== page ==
Migrated from eDJGroupInc.com. Author: Kevin Esposito. Published: 2011-03-21 08:00:14Format, images and links may no longer function correctly. The children’s song “Do Re Mi” starts with the line “Let’s start at the very beginning, it’s a very good place to start”.  What seems like a standard concept even for children is anything but when operating in the world of eDiscovery.  In many engagements, we’re brought into the mix long after work has started and asked to take over bits and pieces of what one or more groups of people have been working on. Although you might be presented with hard drives, images, backup tapes and paper, very rarely will you be provided with that key ingredient – “The Plan”.

It really doesn’t matter if you’re in-house counsel, outside counsel or a third party consultant. In many discovery matters, you’ll be brought into a situation and asked to “handle it”.  Sometimes it seems as though the requestor takes a perverse delight in dropping a real problem right into your lap.  We call this the “Dead Mouse Syndrome”, named after the process whereby your local cat will kill a mouse, promptly pick it up and drop it at your feet.  The cat seems well pleased with the effort, but you’re the one that has to clean up the mess.

One of the biggest challenges that you face is getting everyone to take a deep breath and reassess.  There’s such a huge desire to keep things moving that no one wants to take the time to sort out exactly what has transpired and try to link that to the eventual outcomes desired.

If you’re put into one of these situations it is important that you’re not pulled in to the overall panic.  There are some basic steps to take:

  • Delineate – take a moment to write down the issues involved and potential outcomes
  • Enumerate – take stock of exactly how much has been spent already on specific tasks
  • Inventory – set out exactly what human and technical resources are available
  • Map – set out a written description of what will be done when and by whom

There are many different tools that can be used to take care of these issues.  They don’t need to be very complex, but they should be shareable by all.  Lots of clients will already have Microsoft Project in house.  That is a very robust tool that can be used for planning, but the user interface leaves much to be desired.  Many business people will balk at using it, but you’ll find, however, that it is still very popular with IT departments and formal Change Management groups.  Mac users now have their own version of project management called Merlin.  It is a relatively new application suite, but as with all Mac based applications it has a devoted following.  For those that prefer something that is Open Source, Endeavour SPM and eGroupWare are two candidates worth investigating.  Another source of potential project management tools are support management suites that corporations use to manage their internal infrastructure.  Products such as Remedy Service Desk and Numara Track-IT have been in the market for many years and may be available at client locations for use in issue tracking.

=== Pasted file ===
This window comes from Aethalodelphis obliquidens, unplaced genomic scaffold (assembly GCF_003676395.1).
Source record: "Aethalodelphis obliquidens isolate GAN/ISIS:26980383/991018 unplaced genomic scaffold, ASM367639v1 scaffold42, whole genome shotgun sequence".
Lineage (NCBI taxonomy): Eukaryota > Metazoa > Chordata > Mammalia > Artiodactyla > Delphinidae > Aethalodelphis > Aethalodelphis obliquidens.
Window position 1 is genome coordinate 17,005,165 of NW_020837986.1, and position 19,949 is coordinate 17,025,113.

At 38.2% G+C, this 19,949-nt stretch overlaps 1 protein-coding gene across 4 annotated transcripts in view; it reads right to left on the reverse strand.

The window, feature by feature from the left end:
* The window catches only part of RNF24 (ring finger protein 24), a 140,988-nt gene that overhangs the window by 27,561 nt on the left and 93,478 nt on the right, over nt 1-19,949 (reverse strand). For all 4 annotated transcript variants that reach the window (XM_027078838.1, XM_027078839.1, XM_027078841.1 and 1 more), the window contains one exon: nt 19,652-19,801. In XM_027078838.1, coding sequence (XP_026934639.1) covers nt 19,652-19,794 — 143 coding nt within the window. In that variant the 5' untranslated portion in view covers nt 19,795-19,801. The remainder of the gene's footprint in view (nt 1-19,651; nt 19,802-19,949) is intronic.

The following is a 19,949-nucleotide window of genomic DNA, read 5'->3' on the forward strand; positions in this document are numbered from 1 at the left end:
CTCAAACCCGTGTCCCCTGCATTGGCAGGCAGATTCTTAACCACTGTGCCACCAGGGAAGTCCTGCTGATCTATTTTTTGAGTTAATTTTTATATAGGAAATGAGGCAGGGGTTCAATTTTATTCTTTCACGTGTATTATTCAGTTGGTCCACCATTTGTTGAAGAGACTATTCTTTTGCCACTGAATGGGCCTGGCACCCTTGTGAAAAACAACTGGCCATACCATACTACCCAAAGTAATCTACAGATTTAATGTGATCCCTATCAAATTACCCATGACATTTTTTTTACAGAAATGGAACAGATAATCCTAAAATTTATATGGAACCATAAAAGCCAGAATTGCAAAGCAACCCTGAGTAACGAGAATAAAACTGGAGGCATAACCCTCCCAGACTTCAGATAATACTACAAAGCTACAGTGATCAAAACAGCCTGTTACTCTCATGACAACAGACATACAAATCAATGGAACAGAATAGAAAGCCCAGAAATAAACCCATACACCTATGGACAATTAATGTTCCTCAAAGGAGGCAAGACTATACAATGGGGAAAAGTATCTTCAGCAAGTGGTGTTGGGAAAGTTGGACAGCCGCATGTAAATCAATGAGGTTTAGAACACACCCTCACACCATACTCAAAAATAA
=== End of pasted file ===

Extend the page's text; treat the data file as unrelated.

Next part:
The important point is to begin to catalog all of the issues and resources that are available and to lay out a concise plan for how to track them.  Clients that are in the IT or manufacturing sectors may already have planning tools in use.  Rather than attempting to train their people on a new tool, see if there are ways that you can leverage the tools already in place.  If groups are used to tracking their performance on some level of internal system, they will be much less likely to reject out of hand any request to document support processes if they can do so in their native tools.

You may also learn that the internal project tracking tools are tied to the performance evaluation systems at larger corporations.  This provides an additional incentive to those that need to support you.  For example, an IT team is much less likely to miss a harvesting deadline or a data shipment date if that omission causes a drop in their “On Time Performance” score for that month.

Another reason for creating a separate work plan is that it helps with cutting down on the “blame game” emails that may be working their way around the internet. We’ve been on more than one engagement where a senior attorney sends a message out that says “Stop creating this email trail on our errors”.  If you’re sharing project management files, there’s all kinds of great ways using flags and colors (and in some cases even sounds) to alert everyone interested as to who has fallen down on the job.

Creating the plan is just the start.  Another important element is in getting everyone to sign off on their part of the plan.  Ensure that there is an approval or verification step so that everyone understands exactly what their part of a plan is.  Insist on getting a response to sending out project files and ensure that there is a single point of contact that will help with tracking all of the affiliated tasks.  A project plan does you no good if no one is watching it.

Be sure to establish regular updates via email or conference call to ensure that all parties know of project progress – or the lack of it.

Some of these points may seem to be fairly basic or common sense.  While that’s true, in many areas of life, common sense goes out the window when the crisis hits.  Taking a moment to assemble a battle plan pays dividends.

To paraphrase Rudyard Kipling, “If you can keep your head, while all others are losing theirs and blaming it on you – you’re probably the man for the job”.

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